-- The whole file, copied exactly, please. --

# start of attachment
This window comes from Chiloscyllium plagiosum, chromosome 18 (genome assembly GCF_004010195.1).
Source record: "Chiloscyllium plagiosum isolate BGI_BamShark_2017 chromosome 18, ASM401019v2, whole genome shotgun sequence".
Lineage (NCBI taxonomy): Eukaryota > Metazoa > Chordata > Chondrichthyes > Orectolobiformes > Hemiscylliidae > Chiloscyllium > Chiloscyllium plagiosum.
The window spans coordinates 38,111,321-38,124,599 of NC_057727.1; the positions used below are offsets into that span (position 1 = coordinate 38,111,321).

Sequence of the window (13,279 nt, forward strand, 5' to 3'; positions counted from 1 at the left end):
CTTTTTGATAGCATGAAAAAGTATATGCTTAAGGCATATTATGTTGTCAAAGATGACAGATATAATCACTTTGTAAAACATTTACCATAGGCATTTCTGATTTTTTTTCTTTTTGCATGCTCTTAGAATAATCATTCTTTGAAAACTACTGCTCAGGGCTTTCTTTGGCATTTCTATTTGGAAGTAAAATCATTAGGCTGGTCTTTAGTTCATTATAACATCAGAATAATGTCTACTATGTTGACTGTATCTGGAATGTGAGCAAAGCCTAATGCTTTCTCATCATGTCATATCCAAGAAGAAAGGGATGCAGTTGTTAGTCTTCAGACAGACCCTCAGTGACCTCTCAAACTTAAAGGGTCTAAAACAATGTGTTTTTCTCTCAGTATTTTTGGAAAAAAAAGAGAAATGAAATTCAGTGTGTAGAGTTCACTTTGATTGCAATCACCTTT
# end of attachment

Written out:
This window comes from Chiloscyllium plagiosum, chromosome 18 (genome assembly GCF_004010195.1).
Source record: "Chiloscyllium plagiosum isolate BGI_BamShark_2017 chromosome 18, ASM401019v2, whole genome shotgun sequence".
Lineage (NCBI taxonomy): Eukaryota > Metazoa > Chordata > Chondrichthyes > Orectolobiformes > Hemiscylliidae > Chiloscyllium > Chiloscyllium plagiosum.
The window spans coordinates 38,111,321-38,124,599 of NC_057727.1; the positions used below are offsets into that span (position 1 = coordinate 38,111,321).

Sequence of the window (13,279 nt, forward strand, 5' to 3'; positions counted from 1 at the left end):
CTTTTTGATAGCATGAAAAAGTATATGCTTAAGGCATATTATGTTGTCAAAGATGACAGATATAATCACTTTGTAAAACATTTACCATAGGCATTTCTGATTTTTTTTCTTTTTGCATGCTCTTAGAATAATCATTCTTTGAAAACTACTGCTCAGGGCTTTCTTTGGCATTTCTATTTGGAAGTAAAATCATTAGGCTGGTCTTTAGTTCATTATAACATCAGAATAATGTCTACTATGTTGACTGTATCTGGAATGTGAGCAAAGCCTAATGCTTTCTCATCATGTCATATCCAAGAAGAAAGGGATGCAGTTGTTAGTCTTCAGACAGACCCTCAGTGACCTCTCAAACTTAAAGGGTCTAAAACAATGTGTTTTTCTCTCAGTATTTTTGGAAAAAAAAGAGAAATGAAATTCAGTGTGTAGAGTTCACTTTGATTGCAATCACCTTT